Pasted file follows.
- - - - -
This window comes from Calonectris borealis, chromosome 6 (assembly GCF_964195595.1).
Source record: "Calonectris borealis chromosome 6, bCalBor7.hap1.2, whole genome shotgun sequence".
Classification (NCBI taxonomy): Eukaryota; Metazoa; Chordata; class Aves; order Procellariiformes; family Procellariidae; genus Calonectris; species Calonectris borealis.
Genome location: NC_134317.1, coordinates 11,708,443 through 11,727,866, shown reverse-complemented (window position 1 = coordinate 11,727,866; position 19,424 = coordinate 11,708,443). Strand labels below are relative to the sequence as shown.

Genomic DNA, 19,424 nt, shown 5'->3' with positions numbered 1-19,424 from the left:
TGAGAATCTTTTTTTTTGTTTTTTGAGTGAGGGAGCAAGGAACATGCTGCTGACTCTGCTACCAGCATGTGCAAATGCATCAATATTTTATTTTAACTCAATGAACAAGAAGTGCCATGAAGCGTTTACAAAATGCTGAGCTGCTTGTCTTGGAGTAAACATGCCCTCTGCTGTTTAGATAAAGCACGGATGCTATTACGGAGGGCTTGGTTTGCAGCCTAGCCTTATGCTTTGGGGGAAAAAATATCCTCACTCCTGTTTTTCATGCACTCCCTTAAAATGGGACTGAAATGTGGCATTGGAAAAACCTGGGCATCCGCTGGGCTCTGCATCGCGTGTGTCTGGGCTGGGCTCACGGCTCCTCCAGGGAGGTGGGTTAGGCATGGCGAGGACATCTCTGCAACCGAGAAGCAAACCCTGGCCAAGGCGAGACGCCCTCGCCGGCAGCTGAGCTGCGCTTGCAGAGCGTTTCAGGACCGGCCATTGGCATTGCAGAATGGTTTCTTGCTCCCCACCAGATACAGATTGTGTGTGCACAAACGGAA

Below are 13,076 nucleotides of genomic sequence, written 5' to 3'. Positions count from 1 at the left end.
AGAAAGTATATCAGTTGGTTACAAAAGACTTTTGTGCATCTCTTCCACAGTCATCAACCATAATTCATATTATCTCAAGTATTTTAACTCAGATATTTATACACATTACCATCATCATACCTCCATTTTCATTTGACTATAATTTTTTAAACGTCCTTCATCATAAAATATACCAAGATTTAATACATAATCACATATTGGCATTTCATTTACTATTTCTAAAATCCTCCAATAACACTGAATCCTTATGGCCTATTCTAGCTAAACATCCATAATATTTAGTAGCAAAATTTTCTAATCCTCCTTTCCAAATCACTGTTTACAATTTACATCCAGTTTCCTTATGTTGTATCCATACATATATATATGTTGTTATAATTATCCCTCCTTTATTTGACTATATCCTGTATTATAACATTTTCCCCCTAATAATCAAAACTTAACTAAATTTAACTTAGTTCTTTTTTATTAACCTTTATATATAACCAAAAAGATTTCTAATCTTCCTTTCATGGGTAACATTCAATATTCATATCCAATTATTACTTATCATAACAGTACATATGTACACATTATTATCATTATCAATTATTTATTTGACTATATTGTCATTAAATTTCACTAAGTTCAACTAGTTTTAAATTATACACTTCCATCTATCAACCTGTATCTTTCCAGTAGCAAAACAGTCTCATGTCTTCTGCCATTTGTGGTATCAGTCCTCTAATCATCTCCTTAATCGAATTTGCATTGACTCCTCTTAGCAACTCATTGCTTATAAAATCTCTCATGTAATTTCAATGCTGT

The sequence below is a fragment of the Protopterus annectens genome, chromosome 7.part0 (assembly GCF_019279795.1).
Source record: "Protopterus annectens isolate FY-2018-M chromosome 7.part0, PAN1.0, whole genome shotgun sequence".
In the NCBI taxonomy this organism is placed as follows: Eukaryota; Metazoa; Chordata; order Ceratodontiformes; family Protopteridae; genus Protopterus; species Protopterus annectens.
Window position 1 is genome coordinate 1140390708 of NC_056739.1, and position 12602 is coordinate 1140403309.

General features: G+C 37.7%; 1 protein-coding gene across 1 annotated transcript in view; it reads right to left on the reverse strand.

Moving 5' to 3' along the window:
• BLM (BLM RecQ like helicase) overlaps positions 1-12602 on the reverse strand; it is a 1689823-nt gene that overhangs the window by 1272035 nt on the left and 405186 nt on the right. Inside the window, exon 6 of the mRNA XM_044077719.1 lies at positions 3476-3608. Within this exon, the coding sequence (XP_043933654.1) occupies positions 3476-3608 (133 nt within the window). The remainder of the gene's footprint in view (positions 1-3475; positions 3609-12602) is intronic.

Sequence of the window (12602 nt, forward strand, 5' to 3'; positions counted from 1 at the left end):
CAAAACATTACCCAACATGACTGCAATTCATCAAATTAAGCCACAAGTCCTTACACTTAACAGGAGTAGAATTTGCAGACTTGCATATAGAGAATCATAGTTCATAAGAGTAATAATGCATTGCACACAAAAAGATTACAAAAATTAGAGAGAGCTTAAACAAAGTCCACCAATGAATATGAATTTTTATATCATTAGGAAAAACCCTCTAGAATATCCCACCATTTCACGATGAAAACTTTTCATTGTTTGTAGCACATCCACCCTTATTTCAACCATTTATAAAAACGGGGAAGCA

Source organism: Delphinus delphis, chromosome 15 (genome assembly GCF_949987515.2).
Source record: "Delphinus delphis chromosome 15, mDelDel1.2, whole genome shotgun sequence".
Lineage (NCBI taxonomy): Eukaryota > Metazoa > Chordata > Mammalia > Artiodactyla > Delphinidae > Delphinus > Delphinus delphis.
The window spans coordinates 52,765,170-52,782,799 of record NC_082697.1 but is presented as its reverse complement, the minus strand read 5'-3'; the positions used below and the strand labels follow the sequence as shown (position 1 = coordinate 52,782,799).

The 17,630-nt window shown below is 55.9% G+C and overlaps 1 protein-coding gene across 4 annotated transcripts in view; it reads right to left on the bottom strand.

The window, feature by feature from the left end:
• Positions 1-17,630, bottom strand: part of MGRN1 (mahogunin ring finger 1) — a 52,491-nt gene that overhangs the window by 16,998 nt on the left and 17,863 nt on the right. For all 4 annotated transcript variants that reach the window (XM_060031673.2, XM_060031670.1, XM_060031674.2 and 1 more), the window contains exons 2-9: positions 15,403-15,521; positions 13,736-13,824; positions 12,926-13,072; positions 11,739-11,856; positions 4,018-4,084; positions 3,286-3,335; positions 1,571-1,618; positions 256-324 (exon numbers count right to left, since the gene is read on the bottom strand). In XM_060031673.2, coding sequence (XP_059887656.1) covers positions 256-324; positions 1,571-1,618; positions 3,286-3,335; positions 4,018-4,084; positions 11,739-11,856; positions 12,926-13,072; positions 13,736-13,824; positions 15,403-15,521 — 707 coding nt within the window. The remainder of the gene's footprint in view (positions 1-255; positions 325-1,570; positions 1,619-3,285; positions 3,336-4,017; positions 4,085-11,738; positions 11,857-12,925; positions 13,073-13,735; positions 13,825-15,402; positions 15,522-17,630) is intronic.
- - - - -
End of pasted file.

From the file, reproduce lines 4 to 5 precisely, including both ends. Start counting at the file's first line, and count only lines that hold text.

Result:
Genome location: NC_134317.1, coordinates 11,708,443 through 11,727,866, shown reverse-complemented (window position 1 = coordinate 11,727,866; position 19,424 = coordinate 11,708,443). Strand labels below are relative to the sequence as shown.

Genomic DNA, 19,424 nt, shown 5'->3' with positions numbered 1-19,424 from the left: